import requests
import pytest


@pytest.fixture
def response():
    return {
        "integer": 1,
        "string": "asd",
        "boolean": False,
    }


@mocketize  # use its decorator
def test_json(response):
    url_to_mock = 'https://testme.org/json'

    Entry.single_register(
        Entry.GET,
        url_to_mock,
        body=json.dumps(response),
        headers={'content-type': 'application/json'}
    )

    mocked_response = requests.get(url_to_mock).json()

    assert response == mocked_response

# OR use its context manager
from mocket import Mocketizer

def test_json_with_context_manager(response):
    url_to_mock = 'https://testme.org/json'

    Entry.single_register(
        Entry.GET,
        url_to_mock,
        body=json.dumps(response),
        headers={'content-type': 'application/json'}
    )

    with Mocketizer():
        mocked_response = requests.get(url_to_mock).json()

    assert response == mocked_response

Let's fire our example test:

$ py.test example.py

Example of how to fake socket errors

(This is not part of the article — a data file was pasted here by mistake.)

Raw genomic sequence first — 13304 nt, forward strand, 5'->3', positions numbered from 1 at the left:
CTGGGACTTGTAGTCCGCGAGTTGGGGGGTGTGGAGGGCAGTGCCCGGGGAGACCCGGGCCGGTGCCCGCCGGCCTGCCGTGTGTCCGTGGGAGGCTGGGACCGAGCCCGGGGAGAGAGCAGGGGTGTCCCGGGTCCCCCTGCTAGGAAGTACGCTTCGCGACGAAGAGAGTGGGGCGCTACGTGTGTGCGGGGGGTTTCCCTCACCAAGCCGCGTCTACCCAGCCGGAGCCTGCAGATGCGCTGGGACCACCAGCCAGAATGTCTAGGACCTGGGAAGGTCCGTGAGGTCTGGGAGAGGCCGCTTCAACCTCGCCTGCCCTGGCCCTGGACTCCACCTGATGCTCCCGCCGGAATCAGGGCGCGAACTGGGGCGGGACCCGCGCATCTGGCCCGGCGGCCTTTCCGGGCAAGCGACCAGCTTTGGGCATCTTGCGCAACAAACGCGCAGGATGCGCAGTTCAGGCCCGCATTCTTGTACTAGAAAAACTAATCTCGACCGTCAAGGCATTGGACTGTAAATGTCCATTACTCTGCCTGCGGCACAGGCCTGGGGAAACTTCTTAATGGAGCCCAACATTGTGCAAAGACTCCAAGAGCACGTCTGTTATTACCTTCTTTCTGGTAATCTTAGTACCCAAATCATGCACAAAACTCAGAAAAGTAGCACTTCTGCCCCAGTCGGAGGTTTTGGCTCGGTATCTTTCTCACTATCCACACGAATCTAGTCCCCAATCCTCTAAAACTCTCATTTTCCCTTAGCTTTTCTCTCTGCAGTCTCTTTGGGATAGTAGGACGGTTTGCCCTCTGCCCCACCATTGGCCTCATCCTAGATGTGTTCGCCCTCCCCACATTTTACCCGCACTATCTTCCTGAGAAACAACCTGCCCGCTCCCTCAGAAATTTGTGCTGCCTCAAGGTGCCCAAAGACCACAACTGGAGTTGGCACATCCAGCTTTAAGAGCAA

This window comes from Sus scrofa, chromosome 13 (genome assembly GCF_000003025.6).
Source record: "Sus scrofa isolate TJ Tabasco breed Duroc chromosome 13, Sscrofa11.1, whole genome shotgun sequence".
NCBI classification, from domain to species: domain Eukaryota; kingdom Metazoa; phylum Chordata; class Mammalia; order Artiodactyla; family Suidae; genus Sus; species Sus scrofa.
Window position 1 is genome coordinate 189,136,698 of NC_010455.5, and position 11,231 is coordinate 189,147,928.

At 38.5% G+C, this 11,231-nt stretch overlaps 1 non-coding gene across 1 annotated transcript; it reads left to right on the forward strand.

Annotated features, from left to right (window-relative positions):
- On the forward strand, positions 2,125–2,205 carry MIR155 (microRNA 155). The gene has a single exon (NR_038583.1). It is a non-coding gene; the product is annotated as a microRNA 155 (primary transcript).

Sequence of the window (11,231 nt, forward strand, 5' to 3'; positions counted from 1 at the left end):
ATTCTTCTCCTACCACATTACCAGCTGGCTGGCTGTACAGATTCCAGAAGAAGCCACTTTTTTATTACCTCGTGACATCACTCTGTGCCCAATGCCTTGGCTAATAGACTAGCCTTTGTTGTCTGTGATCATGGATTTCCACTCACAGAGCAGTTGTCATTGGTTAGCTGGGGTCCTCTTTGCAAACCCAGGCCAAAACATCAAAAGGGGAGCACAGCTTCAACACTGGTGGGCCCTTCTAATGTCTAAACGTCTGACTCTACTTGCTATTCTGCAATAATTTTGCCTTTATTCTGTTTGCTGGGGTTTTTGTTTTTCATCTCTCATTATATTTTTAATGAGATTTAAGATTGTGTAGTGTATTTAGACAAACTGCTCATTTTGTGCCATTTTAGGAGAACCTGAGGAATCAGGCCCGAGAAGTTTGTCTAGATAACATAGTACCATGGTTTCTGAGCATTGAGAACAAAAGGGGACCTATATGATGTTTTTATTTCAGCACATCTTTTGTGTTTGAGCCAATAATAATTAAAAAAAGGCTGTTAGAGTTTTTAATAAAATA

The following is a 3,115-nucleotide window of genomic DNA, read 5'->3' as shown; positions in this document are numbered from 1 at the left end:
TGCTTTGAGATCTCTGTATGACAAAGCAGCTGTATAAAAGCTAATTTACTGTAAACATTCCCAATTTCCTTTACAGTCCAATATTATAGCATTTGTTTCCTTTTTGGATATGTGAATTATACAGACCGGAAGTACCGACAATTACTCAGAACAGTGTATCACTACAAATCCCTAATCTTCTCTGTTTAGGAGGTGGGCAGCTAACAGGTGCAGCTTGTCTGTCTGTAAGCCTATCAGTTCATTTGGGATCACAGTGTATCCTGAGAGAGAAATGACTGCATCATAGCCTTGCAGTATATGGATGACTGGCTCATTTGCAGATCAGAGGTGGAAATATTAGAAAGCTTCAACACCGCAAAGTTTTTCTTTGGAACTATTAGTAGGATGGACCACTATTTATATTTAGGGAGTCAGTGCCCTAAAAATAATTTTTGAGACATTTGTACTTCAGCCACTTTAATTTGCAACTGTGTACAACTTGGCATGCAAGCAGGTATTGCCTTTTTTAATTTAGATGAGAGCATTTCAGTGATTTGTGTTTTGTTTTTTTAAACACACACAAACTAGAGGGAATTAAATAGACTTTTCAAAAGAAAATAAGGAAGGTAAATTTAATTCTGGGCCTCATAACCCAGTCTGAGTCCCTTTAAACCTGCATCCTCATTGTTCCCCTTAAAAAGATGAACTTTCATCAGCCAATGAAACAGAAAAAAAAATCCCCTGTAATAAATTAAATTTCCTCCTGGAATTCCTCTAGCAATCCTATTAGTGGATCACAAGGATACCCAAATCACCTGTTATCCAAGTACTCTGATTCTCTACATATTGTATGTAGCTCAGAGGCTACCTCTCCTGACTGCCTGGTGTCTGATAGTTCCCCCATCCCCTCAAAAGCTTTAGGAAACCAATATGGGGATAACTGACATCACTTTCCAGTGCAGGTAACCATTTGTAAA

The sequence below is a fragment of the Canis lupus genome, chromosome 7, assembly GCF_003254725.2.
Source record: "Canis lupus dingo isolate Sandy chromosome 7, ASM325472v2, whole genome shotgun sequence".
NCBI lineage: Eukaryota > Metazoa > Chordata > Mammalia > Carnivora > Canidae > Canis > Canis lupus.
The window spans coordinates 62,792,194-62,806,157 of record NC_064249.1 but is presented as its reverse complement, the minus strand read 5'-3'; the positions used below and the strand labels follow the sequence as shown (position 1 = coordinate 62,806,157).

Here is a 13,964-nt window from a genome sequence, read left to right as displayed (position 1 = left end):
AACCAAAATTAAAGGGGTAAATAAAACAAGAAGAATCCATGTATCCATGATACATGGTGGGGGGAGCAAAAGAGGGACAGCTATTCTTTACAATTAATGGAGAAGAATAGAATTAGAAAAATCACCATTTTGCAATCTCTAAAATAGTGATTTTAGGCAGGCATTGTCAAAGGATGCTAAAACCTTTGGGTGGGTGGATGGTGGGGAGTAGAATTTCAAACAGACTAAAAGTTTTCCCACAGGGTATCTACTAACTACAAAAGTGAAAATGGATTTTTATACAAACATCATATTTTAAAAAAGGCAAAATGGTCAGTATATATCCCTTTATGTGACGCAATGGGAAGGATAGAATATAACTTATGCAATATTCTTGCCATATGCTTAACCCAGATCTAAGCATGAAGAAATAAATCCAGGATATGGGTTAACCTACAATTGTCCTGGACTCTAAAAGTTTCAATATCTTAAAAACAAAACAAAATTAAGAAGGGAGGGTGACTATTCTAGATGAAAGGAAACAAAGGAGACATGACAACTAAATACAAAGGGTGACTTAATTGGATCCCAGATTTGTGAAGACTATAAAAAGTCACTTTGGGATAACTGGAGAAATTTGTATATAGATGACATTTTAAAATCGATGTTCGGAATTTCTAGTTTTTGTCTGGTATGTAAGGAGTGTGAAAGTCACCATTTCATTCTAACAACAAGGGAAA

It's very important that we test non-happy paths.

@mocketize
def test_raise_exception(self):
    url = "http://github.com/fluidicon.png"
    Entry.single_register(Entry.GET, url, exception=socket.error())
    with self.assertRaises(requests.exceptions.ConnectionError):
        requests.get(url)

Example of how to record real socket traffic

You probably know what VCRpy is capable of, that's the mocket's way of achieving it:

@mocketize(truesocket_recording_dir=tempfile.mkdtemp())
def test_truesendall_with_recording_https():
    url = 'https://httpbin.org/ip'

    requests.get(url, headers={"Accept": "application/json"})
    resp = requests.get(url, headers={"Accept": "application/json"})
    assert resp.status_code == 200

    dump_filename = os.path.join(
        Mocket.get_truesocket_recording_dir(),
        Mocket.get_namespace() + '.json',
    )
    with io.open(dump_filename) as f:
        response = json.load(f)

    assert len(response['httpbin.org']['443'].keys()) == 1

HTTPretty compatibility layer